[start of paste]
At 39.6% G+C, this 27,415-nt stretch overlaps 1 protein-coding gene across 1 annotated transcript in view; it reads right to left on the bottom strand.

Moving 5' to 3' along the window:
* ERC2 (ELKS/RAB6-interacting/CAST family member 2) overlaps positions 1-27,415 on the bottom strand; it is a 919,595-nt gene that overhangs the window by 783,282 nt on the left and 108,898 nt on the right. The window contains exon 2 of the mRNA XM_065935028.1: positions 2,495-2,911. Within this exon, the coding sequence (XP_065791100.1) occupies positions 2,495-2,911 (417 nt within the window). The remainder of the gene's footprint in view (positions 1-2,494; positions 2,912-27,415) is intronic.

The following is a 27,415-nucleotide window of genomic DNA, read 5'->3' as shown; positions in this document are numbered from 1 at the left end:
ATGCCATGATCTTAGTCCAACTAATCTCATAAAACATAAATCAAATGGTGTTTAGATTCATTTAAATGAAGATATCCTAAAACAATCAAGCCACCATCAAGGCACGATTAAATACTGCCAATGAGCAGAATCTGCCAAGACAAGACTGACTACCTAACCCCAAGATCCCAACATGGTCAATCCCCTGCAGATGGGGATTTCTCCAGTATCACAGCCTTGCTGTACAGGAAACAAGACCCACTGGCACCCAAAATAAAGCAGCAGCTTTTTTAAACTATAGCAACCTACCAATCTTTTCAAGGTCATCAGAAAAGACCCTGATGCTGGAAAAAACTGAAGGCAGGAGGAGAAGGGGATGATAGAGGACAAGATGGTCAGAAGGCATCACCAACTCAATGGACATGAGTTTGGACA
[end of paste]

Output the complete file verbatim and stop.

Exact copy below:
At 39.6% G+C, this 27,415-nt stretch overlaps 1 protein-coding gene across 1 annotated transcript in view; it reads right to left on the bottom strand.

Moving 5' to 3' along the window:
* ERC2 (ELKS/RAB6-interacting/CAST family member 2) overlaps positions 1-27,415 on the bottom strand; it is a 919,595-nt gene that overhangs the window by 783,282 nt on the left and 108,898 nt on the right. The window contains exon 2 of the mRNA XM_065935028.1: positions 2,495-2,911. Within this exon, the coding sequence (XP_065791100.1) occupies positions 2,495-2,911 (417 nt within the window). The remainder of the gene's footprint in view (positions 1-2,494; positions 2,912-27,415) is intronic.

The following is a 27,415-nucleotide window of genomic DNA, read 5'->3' as shown; positions in this document are numbered from 1 at the left end:
ATGCCATGATCTTAGTCCAACTAATCTCATAAAACATAAATCAAATGGTGTTTAGATTCATTTAAATGAAGATATCCTAAAACAATCAAGCCACCATCAAGGCACGATTAAATACTGCCAATGAGCAGAATCTGCCAAGACAAGACTGACTACCTAACCCCAAGATCCCAACATGGTCAATCCCCTGCAGATGGGGATTTCTCCAGTATCACAGCCTTGCTGTACAGGAAACAAGACCCACTGGCACCCAAAATAAAGCAGCAGCTTTTTTAAACTATAGCAACCTACCAATCTTTTCAAGGTCATCAGAAAAGACCCTGATGCTGGAAAAAACTGAAGGCAGGAGGAGAAGGGGATGATAGAGGACAAGATGGTCAGAAGGCATCACCAACTCAATGGACATGAGTTTGGACA